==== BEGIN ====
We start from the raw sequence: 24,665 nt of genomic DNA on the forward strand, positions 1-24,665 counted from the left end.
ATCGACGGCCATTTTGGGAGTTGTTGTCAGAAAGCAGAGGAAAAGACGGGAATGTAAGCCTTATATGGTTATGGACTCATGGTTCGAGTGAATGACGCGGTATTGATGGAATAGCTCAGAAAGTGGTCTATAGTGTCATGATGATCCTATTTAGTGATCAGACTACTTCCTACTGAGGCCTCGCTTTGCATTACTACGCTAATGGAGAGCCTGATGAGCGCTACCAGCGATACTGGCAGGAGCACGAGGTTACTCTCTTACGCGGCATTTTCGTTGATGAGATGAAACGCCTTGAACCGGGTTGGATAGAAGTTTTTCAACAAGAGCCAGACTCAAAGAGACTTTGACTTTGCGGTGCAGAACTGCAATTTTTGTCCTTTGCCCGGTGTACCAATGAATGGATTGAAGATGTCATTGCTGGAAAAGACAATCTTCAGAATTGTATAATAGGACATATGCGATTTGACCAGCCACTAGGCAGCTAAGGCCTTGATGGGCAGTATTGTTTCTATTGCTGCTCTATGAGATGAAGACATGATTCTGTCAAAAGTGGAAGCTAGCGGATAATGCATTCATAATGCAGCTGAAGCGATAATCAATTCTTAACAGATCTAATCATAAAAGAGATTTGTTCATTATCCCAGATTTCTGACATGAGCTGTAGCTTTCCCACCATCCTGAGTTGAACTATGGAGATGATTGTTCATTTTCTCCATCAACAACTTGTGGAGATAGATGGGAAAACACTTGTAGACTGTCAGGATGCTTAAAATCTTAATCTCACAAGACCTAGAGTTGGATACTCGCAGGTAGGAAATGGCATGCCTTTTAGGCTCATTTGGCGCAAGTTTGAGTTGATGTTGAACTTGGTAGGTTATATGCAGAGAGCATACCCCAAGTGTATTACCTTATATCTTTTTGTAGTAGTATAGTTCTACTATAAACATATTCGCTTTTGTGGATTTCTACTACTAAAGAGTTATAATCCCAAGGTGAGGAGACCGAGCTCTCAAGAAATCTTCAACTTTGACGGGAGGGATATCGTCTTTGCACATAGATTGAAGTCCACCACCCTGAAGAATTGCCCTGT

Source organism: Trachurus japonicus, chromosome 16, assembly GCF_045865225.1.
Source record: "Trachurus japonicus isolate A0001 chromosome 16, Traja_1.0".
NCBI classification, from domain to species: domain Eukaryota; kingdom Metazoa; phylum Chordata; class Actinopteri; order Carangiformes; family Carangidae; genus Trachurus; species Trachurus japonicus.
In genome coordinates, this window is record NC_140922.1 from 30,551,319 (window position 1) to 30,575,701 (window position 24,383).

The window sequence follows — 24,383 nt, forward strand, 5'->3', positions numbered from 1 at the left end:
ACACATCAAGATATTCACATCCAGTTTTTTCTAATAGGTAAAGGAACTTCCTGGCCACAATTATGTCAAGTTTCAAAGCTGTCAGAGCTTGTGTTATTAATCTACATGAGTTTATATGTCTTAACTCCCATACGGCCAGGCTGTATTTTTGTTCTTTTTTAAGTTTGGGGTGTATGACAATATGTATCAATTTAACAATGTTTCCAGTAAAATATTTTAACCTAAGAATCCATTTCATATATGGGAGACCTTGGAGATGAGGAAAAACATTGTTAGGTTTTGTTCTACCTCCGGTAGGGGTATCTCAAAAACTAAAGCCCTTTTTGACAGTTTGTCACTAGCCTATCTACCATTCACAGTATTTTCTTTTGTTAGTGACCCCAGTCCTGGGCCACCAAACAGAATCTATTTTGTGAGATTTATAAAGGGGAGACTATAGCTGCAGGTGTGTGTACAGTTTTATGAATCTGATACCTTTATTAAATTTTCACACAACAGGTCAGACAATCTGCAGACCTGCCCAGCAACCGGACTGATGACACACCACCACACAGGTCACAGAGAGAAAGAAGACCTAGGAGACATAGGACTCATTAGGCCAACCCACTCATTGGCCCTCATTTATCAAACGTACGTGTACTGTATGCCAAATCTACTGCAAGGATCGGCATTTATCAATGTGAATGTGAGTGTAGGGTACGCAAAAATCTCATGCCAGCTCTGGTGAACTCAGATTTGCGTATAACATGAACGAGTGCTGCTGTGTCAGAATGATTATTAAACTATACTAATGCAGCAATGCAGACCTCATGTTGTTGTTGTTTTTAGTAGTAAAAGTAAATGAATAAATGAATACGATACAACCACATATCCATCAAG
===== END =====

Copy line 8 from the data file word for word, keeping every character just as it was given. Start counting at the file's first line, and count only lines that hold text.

ACACATCAAGATATTCACATCCAGTTTTTTCTAATAGGTAAAGGAACTTCCTGGCCACAATTATGTCAAGTTTCAAAGCTGTCAGAGCTTGTGTTATTAATCTACATGAGTTTATATGTCTTAACTCCCATACGGCCAGGCTGTATTTTTGTTCTTTTTTAAGTTTGGGGTGTATGACAATATGTATCAATTTAACAATGTTTCCAGTAAAATATTTTAACCTAAGAATCCATTTCATATATGGGAGACCTTGGAGATGAGGAAAAACATTGTTAGGTTTTGTTCTACCTCCGGTAGGGGTATCTCAAAAACTAAAGCCCTTTTTGACAGTTTGTCACTAGCCTATCTACCATTCACAGTATTTTCTTTTGTTAGTGACCCCAGTCCTGGGCCACCAAACAGAATCTATTTTGTGAGATTTATAAAGGGGAGACTATAGCTGCAGGTGTGTGTACAGTTTTATGAATCTGATACCTTTATTAAATTTTCACACAACAGGTCAGACAATCTGCAGACCTGCCCAGCAACCGGACTGATGACACACCACCACACAGGTCACAGAGAGAAAGAAGACCTAGGAGACATAGGACTCATTAGGCCAACCCACTCATTGGCCCTCATTTATCAAACGTACGTGTACTGTATGCCAAATCTACTGCAAGGATCGGCATTTATCAATGTGAATGTGAGTGTAGGGTACGCAAAAATCTCATGCCAGCTCTGGTGAACTCAGATTTGCGTATAACATGAACGAGTGCTGCTGTGTCAGAATGATTATTAAACTATACTAATGCAGCAATGCAGACCTCATGTTGTTGTTGTTTTTAGTAGTAAAAGTAAATGAATAAATGAATACGATACAACCACATATCCATCAAG